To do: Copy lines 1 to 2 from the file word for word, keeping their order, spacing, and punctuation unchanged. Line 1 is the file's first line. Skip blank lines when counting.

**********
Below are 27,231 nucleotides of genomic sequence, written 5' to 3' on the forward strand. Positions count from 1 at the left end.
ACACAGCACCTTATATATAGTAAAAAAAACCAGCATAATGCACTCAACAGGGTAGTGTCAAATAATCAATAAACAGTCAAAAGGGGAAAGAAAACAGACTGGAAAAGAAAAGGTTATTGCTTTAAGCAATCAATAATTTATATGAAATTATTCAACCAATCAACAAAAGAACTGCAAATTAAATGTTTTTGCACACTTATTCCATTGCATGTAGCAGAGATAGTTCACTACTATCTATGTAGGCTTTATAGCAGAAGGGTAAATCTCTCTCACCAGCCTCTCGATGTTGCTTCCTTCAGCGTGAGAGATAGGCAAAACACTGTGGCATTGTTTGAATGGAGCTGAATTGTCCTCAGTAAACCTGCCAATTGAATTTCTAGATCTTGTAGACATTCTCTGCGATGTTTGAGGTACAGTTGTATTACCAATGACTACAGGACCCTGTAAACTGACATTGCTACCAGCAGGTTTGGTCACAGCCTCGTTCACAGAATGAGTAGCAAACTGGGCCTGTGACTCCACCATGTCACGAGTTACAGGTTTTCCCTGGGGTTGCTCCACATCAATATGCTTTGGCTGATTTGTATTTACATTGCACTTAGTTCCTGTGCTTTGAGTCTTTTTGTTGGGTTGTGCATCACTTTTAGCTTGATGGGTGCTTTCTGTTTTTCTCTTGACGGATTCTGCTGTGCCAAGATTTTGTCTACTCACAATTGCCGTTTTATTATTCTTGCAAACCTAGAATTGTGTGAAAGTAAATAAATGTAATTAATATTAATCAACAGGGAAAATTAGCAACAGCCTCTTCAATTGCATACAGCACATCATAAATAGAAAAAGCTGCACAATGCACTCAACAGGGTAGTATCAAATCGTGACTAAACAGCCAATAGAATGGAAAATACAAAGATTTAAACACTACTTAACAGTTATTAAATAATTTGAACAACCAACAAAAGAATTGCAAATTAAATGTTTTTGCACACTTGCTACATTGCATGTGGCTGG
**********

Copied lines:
Below are 27,231 nucleotides of genomic sequence, written 5' to 3' on the forward strand. Positions count from 1 at the left end.
ACACAGCACCTTATATATAGTAAAAAAAACCAGCATAATGCACTCAACAGGGTAGTGTCAAATAATCAATAAACAGTCAAAAGGGGAAAGAAAACAGACTGGAAAAGAAAAGGTTATTGCTTTAAGCAATCAATAATTTATATGAAATTATTCAACCAATCAACAAAAGAACTGCAAATTAAATGTTTTTGCACACTTATTCCATTGCATGTAGCAGAGATAGTTCACTACTATCTATGTAGGCTTTATAGCAGAAGGGTAAATCTCTCTCACCAGCCTCTCGATGTTGCTTCCTTCAGCGTGAGAGATAGGCAAAACACTGTGGCATTGTTTGAATGGAGCTGAATTGTCCTCAGTAAACCTGCCAATTGAATTTCTAGATCTTGTAGACATTCTCTGCGATGTTTGAGGTACAGTTGTATTACCAATGACTACAGGACCCTGTAAACTGACATTGCTACCAGCAGGTTTGGTCACAGCCTCGTTCACAGAATGAGTAGCAAACTGGGCCTGTGACTCCACCATGTCACGAGTTACAGGTTTTCCCTGGGGTTGCTCCACATCAATATGCTTTGGCTGATTTGTATTTACATTGCACTTAGTTCCTGTGCTTTGAGTCTTTTTGTTGGGTTGTGCATCACTTTTAGCTTGATGGGTGCTTTCTGTTTTTCTCTTGACGGATTCTGCTGTGCCAAGATTTTGTCTACTCACAATTGCCGTTTTATTATTCTTGCAAACCTAGAATTGTGTGAAAGTAAATAAATGTAATTAATATTAATCAACAGGGAAAATTAGCAACAGCCTCTTCAATTGCATACAGCACATCATAAATAGAAAAAGCTGCACAATGCACTCAACAGGGTAGTATCAAATCGTGACTAAACAGCCAATAGAATGGAAAATACAAAGATTTAAACACTACTTAACAGTTATTAAATAATTTGAACAACCAACAAAAGAATTGCAAATTAAATGTTTTTGCACACTTGCTACATTGCATGTGGCTGG